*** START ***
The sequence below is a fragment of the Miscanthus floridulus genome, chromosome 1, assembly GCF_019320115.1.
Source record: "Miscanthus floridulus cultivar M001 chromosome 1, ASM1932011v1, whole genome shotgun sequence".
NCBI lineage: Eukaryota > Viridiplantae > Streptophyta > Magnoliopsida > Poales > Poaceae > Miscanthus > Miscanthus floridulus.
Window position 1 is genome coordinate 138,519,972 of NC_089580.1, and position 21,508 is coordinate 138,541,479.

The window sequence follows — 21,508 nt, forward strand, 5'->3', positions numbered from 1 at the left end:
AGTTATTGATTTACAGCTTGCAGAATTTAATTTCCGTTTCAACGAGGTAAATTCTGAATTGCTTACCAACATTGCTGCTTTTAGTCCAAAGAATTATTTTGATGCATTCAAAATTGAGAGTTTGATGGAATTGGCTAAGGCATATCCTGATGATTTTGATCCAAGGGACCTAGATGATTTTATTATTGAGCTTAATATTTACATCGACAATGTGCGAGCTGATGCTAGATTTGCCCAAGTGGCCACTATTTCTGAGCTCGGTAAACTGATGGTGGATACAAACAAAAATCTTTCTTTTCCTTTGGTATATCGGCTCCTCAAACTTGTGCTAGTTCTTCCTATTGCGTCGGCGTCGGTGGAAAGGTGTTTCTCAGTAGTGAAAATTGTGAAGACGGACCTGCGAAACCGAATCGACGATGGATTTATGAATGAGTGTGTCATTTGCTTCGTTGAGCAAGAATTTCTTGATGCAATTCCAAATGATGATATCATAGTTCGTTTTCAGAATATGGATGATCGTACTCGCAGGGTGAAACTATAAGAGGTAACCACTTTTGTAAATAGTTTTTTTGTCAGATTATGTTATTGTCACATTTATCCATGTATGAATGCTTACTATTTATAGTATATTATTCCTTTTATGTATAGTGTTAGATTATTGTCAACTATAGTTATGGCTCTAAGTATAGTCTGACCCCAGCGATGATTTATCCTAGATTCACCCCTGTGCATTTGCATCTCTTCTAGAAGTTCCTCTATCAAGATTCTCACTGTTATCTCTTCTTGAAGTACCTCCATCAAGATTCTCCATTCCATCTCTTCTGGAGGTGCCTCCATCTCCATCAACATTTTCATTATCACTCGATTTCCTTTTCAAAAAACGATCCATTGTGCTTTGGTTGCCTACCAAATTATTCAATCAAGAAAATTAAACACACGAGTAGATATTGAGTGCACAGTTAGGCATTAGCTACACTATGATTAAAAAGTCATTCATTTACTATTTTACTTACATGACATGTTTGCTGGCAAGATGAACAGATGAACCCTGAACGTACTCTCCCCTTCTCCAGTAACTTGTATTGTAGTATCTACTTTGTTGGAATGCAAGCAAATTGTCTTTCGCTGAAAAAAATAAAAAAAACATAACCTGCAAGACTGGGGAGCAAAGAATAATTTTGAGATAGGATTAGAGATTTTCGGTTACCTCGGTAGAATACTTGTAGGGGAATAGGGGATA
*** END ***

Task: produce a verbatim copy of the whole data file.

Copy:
The sequence below is a fragment of the Miscanthus floridulus genome, chromosome 1, assembly GCF_019320115.1.
Source record: "Miscanthus floridulus cultivar M001 chromosome 1, ASM1932011v1, whole genome shotgun sequence".
NCBI lineage: Eukaryota > Viridiplantae > Streptophyta > Magnoliopsida > Poales > Poaceae > Miscanthus > Miscanthus floridulus.
Window position 1 is genome coordinate 138,519,972 of NC_089580.1, and position 21,508 is coordinate 138,541,479.

The window sequence follows — 21,508 nt, forward strand, 5'->3', positions numbered from 1 at the left end:
AGTTATTGATTTACAGCTTGCAGAATTTAATTTCCGTTTCAACGAGGTAAATTCTGAATTGCTTACCAACATTGCTGCTTTTAGTCCAAAGAATTATTTTGATGCATTCAAAATTGAGAGTTTGATGGAATTGGCTAAGGCATATCCTGATGATTTTGATCCAAGGGACCTAGATGATTTTATTATTGAGCTTAATATTTACATCGACAATGTGCGAGCTGATGCTAGATTTGCCCAAGTGGCCACTATTTCTGAGCTCGGTAAACTGATGGTGGATACAAACAAAAATCTTTCTTTTCCTTTGGTATATCGGCTCCTCAAACTTGTGCTAGTTCTTCCTATTGCGTCGGCGTCGGTGGAAAGGTGTTTCTCAGTAGTGAAAATTGTGAAGACGGACCTGCGAAACCGAATCGACGATGGATTTATGAATGAGTGTGTCATTTGCTTCGTTGAGCAAGAATTTCTTGATGCAATTCCAAATGATGATATCATAGTTCGTTTTCAGAATATGGATGATCGTACTCGCAGGGTGAAACTATAAGAGGTAACCACTTTTGTAAATAGTTTTTTTGTCAGATTATGTTATTGTCACATTTATCCATGTATGAATGCTTACTATTTATAGTATATTATTCCTTTTATGTATAGTGTTAGATTATTGTCAACTATAGTTATGGCTCTAAGTATAGTCTGACCCCAGCGATGATTTATCCTAGATTCACCCCTGTGCATTTGCATCTCTTCTAGAAGTTCCTCTATCAAGATTCTCACTGTTATCTCTTCTTGAAGTACCTCCATCAAGATTCTCCATTCCATCTCTTCTGGAGGTGCCTCCATCTCCATCAACATTTTCATTATCACTCGATTTCCTTTTCAAAAAACGATCCATTGTGCTTTGGTTGCCTACCAAATTATTCAATCAAGAAAATTAAACACACGAGTAGATATTGAGTGCACAGTTAGGCATTAGCTACACTATGATTAAAAAGTCATTCATTTACTATTTTACTTACATGACATGTTTGCTGGCAAGATGAACAGATGAACCCTGAACGTACTCTCCCCTTCTCCAGTAACTTGTATTGTAGTATCTACTTTGTTGGAATGCAAGCAAATTGTCTTTCGCTGAAAAAAATAAAAAAAACATAACCTGCAAGACTGGGGAGCAAAGAATAATTTTGAGATAGGATTAGAGATTTTCGGTTACCTCGGTAGAATACTTGTAGGGGAATAGGGGATA